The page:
Page Banner

United States Department of Agriculture

Agricultural Research Service

Research Project: MANAGEMENT OF TEMPERATE FRUIT NUT AND SPECIALTY CROP GENETIC RESOURCES Title: Manna in winter: indigenous Americans and blueberries

Author
item Hummer, Kim

Submitted to: HortScience
Publication Type: Abstract Only
Publication Acceptance Date: August 1, 2012
Publication Date: August 1, 2012
Citation: Hummer, K.E. 2012. Manna in winter: indigenous Americans and blueberries. HortScience. 47(9):S89.

Interpretive Summary: More than 35 species of blueberries and huckleberries are native to North America. The indigenous North American Peoples, wise in the ways of survival, recognized the quality of these edible fruits and revered these plants. Beyond food needs, these plants played significant roles in their culture, sociology, economics, and spirituality. Because these traditions, developed and gathered over millennia were transmitted orally, documentation of this use has been determined through archeological data, written records from western civilization after first contact, and recent surveys of present day native peoples. The wealth of indigenous knowledge on blueberries, huckleberries, and other foods was shared with European immigrants. These fruits were used by many tribes throughout North America. Samuel de Champlain documented that fresh and dried blueberries provided “manna in winter” when other food was scarce. Pemmican, a preserved concoction of lean meat, fat, and blueberries or other fruit, enabled survival. Roger Williams, Meriwether Lewis, and David Thoreau, each were impressed with the uses of blueberries by indigenous Americans. The social, technological, and horticultural changes that gave rise to a commercial wild huckleberry and blueberry gathering and production history will be summarized.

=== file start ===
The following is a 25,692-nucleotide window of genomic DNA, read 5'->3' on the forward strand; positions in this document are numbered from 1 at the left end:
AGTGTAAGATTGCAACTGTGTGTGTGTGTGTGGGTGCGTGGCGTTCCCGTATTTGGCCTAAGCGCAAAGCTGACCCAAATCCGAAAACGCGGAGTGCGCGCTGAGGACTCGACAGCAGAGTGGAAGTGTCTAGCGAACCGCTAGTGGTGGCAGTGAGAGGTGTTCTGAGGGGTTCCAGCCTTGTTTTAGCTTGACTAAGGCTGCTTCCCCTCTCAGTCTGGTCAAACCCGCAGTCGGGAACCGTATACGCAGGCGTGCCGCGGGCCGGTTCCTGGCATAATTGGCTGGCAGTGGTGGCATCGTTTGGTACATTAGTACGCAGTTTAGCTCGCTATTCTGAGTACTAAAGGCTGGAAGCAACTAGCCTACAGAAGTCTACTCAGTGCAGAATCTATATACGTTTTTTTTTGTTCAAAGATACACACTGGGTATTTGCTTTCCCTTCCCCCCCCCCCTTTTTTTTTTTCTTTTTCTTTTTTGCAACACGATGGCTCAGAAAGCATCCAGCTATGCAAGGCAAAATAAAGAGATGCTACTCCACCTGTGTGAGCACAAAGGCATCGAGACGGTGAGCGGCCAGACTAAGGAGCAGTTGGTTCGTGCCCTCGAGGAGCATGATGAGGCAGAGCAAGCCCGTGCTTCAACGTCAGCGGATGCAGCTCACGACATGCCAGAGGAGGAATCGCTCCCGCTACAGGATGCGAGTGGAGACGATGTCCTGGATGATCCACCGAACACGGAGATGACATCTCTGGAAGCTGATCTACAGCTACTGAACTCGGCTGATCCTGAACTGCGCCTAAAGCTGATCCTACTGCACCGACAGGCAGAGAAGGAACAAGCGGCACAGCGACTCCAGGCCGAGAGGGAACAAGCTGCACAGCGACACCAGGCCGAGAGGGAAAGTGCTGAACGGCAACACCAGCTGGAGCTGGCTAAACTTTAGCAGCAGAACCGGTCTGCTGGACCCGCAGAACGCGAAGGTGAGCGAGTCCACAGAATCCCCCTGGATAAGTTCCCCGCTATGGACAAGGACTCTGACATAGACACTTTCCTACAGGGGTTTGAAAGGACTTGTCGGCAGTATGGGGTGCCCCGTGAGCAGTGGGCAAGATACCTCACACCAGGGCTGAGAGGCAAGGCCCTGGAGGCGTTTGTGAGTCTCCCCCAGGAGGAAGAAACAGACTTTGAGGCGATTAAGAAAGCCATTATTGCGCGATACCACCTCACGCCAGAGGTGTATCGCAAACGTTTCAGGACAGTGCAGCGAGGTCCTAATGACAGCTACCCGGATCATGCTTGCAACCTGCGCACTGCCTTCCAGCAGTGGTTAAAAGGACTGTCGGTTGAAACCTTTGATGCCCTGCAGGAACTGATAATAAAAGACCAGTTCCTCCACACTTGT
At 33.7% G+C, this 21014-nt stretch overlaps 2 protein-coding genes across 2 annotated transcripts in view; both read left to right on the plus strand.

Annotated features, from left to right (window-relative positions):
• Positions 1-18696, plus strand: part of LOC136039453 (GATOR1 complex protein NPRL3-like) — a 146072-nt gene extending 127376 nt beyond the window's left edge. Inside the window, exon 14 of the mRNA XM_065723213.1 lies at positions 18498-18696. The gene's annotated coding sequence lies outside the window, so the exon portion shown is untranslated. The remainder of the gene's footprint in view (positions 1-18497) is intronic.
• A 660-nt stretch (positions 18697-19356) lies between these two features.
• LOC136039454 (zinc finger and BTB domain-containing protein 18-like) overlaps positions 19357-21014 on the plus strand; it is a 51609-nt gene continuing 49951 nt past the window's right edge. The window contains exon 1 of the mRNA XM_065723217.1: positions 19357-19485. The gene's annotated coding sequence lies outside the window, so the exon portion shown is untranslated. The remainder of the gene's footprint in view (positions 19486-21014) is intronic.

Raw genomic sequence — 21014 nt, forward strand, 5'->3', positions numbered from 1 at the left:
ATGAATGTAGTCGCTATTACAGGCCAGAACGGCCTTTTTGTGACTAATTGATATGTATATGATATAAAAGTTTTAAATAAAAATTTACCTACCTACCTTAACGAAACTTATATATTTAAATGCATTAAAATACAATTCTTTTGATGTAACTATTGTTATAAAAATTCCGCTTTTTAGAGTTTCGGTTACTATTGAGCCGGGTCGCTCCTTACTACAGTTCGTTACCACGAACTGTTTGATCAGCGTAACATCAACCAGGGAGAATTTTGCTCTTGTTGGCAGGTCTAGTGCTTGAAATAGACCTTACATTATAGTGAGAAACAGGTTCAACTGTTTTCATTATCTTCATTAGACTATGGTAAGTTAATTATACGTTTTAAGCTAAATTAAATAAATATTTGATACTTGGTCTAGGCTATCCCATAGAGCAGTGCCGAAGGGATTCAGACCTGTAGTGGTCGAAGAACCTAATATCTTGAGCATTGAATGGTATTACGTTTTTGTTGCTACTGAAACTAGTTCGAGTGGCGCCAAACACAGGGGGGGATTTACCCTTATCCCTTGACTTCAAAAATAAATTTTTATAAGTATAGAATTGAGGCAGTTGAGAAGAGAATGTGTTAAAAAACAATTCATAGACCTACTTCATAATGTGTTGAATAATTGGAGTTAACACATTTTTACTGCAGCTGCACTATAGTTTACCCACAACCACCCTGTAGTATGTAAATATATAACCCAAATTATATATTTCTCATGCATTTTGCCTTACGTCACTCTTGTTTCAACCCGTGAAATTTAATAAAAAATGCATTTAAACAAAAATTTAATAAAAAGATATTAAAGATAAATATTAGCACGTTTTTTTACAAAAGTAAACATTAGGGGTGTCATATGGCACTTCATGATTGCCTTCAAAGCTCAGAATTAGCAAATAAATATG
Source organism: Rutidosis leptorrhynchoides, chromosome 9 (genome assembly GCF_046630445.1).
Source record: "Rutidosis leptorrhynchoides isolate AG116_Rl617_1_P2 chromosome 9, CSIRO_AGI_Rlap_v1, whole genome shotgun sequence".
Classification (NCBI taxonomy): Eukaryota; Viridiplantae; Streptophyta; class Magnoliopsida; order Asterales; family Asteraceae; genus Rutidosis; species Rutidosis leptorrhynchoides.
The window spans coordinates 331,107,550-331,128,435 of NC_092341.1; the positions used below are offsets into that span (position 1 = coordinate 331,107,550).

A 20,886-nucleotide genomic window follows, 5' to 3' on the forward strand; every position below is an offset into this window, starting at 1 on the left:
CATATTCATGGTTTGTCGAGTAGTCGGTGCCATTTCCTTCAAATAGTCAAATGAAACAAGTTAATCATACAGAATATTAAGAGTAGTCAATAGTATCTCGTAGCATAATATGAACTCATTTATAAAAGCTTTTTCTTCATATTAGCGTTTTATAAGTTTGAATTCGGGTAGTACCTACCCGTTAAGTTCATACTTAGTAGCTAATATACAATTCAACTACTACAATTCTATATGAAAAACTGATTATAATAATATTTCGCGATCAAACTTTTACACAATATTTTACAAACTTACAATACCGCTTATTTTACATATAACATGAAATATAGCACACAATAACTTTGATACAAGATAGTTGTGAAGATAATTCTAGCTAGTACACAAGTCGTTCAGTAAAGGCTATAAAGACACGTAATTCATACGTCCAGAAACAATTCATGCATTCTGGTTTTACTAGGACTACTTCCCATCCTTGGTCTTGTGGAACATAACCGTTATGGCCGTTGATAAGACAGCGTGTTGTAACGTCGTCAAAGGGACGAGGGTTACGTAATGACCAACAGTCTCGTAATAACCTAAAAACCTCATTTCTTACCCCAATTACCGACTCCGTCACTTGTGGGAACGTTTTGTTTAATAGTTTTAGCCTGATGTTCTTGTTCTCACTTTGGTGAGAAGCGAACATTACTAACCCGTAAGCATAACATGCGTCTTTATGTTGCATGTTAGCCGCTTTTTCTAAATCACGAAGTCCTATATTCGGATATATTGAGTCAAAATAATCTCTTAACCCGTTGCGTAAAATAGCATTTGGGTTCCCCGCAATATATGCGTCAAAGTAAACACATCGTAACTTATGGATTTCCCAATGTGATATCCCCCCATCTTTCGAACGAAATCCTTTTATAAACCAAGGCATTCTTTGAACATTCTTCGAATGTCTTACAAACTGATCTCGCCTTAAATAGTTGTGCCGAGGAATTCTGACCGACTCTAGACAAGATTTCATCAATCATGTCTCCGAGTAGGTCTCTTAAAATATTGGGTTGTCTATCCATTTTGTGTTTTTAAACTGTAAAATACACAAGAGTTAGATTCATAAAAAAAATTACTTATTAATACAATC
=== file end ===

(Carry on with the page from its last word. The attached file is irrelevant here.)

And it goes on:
Technical Abstract: More than 35 species of blueberries (Vaccinium L.) and huckleberries (Vaccinium and Gaylussacia Kunth.) are indigenous to North America. The indigenous North American Peoples, wise in the ways of survival, recognized the quality of these edible fruits and revered these plants. Beyond food needs, these plants played significant roles in their culture, sociology, economics, and spirituality. Because these traditions, developed and gathered over millennia were transmitted orally, documentation of this use has been determined through archeological data, written records from western civilization after first contact, and recent surveys of present day native peoples. The wealth of indigenous knowledge on blueberries, huckleberries, and other foods was shared with European immigrants. These fruits were used by many tribes throughout North America. Samuel de Champlain documented that fresh and dried blueberries provided “manna in winter” when other food was scarce. Pemmican, a preserved concoction of lean meat, fat, and blueberries or other fruit, enabled survival. Blueberry products such as ohentaqué, hahique, satar, sakisatar, sautauthig, k’enkash, navagi and nunasdlut’i were important to Native Americans. Roger Williams, Meriwether Lewis, and David Thoreau, each were impressed with the uses of blueberries by indigenous Americans. The social, technological, and horticultural changes that gave rise to a commercial wild huckleberry and blueberry gathering and production history will be summarized.

Last Modified: 10/31/2014
Footer Content Back to Top of Page